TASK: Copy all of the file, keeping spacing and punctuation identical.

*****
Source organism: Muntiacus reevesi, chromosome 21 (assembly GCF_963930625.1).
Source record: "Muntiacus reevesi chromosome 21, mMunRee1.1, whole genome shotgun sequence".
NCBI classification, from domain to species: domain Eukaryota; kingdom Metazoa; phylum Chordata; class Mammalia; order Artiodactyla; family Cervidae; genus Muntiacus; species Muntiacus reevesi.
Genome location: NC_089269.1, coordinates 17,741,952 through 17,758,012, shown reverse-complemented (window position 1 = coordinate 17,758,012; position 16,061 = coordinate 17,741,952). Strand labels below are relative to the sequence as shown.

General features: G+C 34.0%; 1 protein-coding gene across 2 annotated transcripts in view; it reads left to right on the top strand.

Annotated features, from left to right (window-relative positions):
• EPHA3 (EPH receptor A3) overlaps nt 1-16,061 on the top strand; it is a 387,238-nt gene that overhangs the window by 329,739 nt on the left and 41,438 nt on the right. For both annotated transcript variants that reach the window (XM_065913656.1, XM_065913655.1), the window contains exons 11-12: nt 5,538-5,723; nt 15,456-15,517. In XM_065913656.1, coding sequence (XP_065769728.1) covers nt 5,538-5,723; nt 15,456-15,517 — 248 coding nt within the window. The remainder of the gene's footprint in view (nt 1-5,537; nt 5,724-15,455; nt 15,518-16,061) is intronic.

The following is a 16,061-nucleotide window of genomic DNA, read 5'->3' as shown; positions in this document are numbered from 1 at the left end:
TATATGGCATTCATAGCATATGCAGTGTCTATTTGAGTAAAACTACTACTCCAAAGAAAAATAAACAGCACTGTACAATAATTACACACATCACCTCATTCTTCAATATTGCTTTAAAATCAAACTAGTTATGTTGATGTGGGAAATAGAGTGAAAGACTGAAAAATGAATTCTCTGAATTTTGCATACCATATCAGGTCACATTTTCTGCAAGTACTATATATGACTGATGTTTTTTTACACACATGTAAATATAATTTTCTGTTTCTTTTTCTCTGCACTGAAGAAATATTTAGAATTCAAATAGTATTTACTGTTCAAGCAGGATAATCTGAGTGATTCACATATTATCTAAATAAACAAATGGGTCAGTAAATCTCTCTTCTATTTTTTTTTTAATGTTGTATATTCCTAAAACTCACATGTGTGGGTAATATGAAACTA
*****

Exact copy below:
Source organism: Muntiacus reevesi, chromosome 21 (assembly GCF_963930625.1).
Source record: "Muntiacus reevesi chromosome 21, mMunRee1.1, whole genome shotgun sequence".
NCBI classification, from domain to species: domain Eukaryota; kingdom Metazoa; phylum Chordata; class Mammalia; order Artiodactyla; family Cervidae; genus Muntiacus; species Muntiacus reevesi.
Genome location: NC_089269.1, coordinates 17,741,952 through 17,758,012, shown reverse-complemented (window position 1 = coordinate 17,758,012; position 16,061 = coordinate 17,741,952). Strand labels below are relative to the sequence as shown.

General features: G+C 34.0%; 1 protein-coding gene across 2 annotated transcripts in view; it reads left to right on the top strand.

Annotated features, from left to right (window-relative positions):
• EPHA3 (EPH receptor A3) overlaps nt 1-16,061 on the top strand; it is a 387,238-nt gene that overhangs the window by 329,739 nt on the left and 41,438 nt on the right. For both annotated transcript variants that reach the window (XM_065913656.1, XM_065913655.1), the window contains exons 11-12: nt 5,538-5,723; nt 15,456-15,517. In XM_065913656.1, coding sequence (XP_065769728.1) covers nt 5,538-5,723; nt 15,456-15,517 — 248 coding nt within the window. The remainder of the gene's footprint in view (nt 1-5,537; nt 5,724-15,455; nt 15,518-16,061) is intronic.

The following is a 16,061-nucleotide window of genomic DNA, read 5'->3' as shown; positions in this document are numbered from 1 at the left end:
TATATGGCATTCATAGCATATGCAGTGTCTATTTGAGTAAAACTACTACTCCAAAGAAAAATAAACAGCACTGTACAATAATTACACACATCACCTCATTCTTCAATATTGCTTTAAAATCAAACTAGTTATGTTGATGTGGGAAATAGAGTGAAAGACTGAAAAATGAATTCTCTGAATTTTGCATACCATATCAGGTCACATTTTCTGCAAGTACTATATATGACTGATGTTTTTTTACACACATGTAAATATAATTTTCTGTTTCTTTTTCTCTGCACTGAAGAAATATTTAGAATTCAAATAGTATTTACTGTTCAAGCAGGATAATCTGAGTGATTCACATATTATCTAAATAAACAAATGGGTCAGTAAATCTCTCTTCTATTTTTTTTTTAATGTTGTATATTCCTAAAACTCACATGTGTGGGTAATATGAAACTA